Toilet Supply Hose leaks after showering

Discussion in 'Plumbing Forum, Professional & DIY Advice' started by stotzies, Jun 5, 2008.

  1. stotzies

    stotzies New Member

    Jun 3, 2008
    I replaced a leaking supply tube to my toilet. It stayed dry overnight but 10 minutes after I finished showering water started bubbling out the top of the upper connection. It's possible I damaged the threads and need to replace that part also. But I'm wondering if a draining shower can cause back pressure somehow on the water supply to the toilet? Is that normal or do I have a larger problem?
  2. Gary Swart

    Gary Swart In the Trades

    Sep 1, 2004
    Yakima WA
    I can't tell you what the problem is for sure, but I can tell you that the shower drain, or any other drain, and the toilet supply line, or any other fixture supply line, are in no way interconnected and can not possible affect one another. I would suspect the threads on either the supply line or the fill valve were either damaged by over tightening, cross threading, or perhaps are not tight enough.
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  4. JeffH

    JeffH New Member

    May 21, 2006

    That's a tough one, It could have something to due to fluxuation in pressure at that connection. When you run the shower pressure is relieved at the toilet. Some so so connections possibly could be sensitive to it. When you say "supply tube", do you mean copper tube or flexible supply line? If you have an actual copper tube, you might want to try a flexible braided supply hose as a test. Did you reuse a cone washer? Don't, as they conform to what they are sealing and want to stay that way. They don't like to re-conform to new shapes or surfaces.

    Also, drain & supply have nothing to do with each other, other than their obvious functions.
  5. SteveW

    SteveW DIY Senior Member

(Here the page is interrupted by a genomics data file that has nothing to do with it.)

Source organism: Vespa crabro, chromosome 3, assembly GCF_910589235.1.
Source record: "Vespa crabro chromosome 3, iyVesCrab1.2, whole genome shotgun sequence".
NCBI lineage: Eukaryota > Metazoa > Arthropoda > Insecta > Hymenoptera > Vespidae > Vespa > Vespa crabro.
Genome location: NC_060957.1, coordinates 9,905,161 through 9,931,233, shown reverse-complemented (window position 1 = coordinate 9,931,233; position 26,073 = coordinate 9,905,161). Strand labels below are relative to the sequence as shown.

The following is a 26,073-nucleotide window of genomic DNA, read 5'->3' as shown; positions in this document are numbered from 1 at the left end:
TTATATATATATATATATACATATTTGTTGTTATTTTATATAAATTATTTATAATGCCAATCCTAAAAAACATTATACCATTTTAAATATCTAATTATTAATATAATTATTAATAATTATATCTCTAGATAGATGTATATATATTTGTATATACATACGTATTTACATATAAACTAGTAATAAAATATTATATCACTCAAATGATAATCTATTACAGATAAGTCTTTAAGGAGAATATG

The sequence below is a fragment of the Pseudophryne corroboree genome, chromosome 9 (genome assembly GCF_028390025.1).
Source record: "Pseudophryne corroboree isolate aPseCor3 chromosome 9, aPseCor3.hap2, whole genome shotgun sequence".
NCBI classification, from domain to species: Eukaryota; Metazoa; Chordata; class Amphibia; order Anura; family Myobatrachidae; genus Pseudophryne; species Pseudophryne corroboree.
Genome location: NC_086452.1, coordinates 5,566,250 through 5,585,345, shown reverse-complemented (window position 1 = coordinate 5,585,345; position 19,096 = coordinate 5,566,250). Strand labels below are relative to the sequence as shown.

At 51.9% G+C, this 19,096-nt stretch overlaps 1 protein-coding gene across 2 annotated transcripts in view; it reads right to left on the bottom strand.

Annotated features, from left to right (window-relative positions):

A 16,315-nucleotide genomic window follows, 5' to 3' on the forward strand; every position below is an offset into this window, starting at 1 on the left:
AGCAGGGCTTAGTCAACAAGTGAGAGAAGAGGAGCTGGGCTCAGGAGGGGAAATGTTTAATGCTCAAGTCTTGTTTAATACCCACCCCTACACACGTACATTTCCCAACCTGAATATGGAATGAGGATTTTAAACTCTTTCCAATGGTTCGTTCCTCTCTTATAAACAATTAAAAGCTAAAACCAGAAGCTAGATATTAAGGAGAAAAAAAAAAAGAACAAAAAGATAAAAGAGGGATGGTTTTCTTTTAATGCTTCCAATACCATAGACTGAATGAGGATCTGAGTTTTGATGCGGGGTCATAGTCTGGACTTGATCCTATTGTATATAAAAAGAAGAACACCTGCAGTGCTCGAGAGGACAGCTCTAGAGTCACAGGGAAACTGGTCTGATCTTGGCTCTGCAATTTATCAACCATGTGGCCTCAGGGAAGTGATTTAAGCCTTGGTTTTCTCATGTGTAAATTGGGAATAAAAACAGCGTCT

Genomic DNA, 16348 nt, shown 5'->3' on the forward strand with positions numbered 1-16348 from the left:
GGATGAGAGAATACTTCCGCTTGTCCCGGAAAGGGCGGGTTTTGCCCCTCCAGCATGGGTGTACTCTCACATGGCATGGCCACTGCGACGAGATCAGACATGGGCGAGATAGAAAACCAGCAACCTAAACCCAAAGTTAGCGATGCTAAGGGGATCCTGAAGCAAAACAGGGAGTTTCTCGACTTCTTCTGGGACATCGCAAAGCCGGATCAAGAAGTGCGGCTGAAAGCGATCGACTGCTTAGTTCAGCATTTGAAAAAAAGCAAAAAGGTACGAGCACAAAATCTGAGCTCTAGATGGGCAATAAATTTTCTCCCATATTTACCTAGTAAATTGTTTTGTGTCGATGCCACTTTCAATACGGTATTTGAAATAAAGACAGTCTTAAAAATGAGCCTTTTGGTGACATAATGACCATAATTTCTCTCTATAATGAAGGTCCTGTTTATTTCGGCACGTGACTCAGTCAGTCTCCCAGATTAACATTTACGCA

Feb 11, 2005
    Omaha, NE
    Here's a new theory:

    Maybe you are having thermal expansion problems!

    That would explain why the leak would start a few minutes after showering - that is, when the water heater would be running to replace the hot water you used.
  6. Redwood

    Redwood Master Plumber

    Dec 15, 2007
    Service Plumber
    As I was scrolling down through the thread I was getting ready to post about Thermal expansion! Nice diagnosis Steve! I believe you nailed it!

    Pick up a water pressure gauge that threads onto a hose bib, and measure your water pressure. Run the cold for a few seconds just prior to taking the reading just in case there is already pressure from thermal expansion. Take a reading and watch it for a couple of minutes. It should remain steady at less than 80 PSI.

    Then have someone take a nice long shower and after the water is shut off go back and watch the pressure climb... Post back with how high it goes!
  7. hj

    hj Moderator & Master Plumber Staff Member

    Aug 31, 2004
    Cave Creek, Arizona

    Your diagnosis and description are not reasonable. Any plumbing connection can withstand a lot more pressure than thermal expansion creates. Unless you also have an additional problem, such as a dangerous malfunctioning pressure relief valve.
  8. edlentz

    edlentz New Member

    May 26, 2008
    Did anyone mention "Sweating" of the supply line?
  9. jimbo

    jimbo Plumber

    Aug 31, 2004
    San Diego, CA
    I believe stevew's diagnosis makes a lot of follows logically from the op's scenario. A marginal gasket or fitting which did not immediately show any signs of leakage at 55 psi could easily fail as the pressure increased to perhaps 150 PSI. We don't know IF this all happened....testing will tell that tale.
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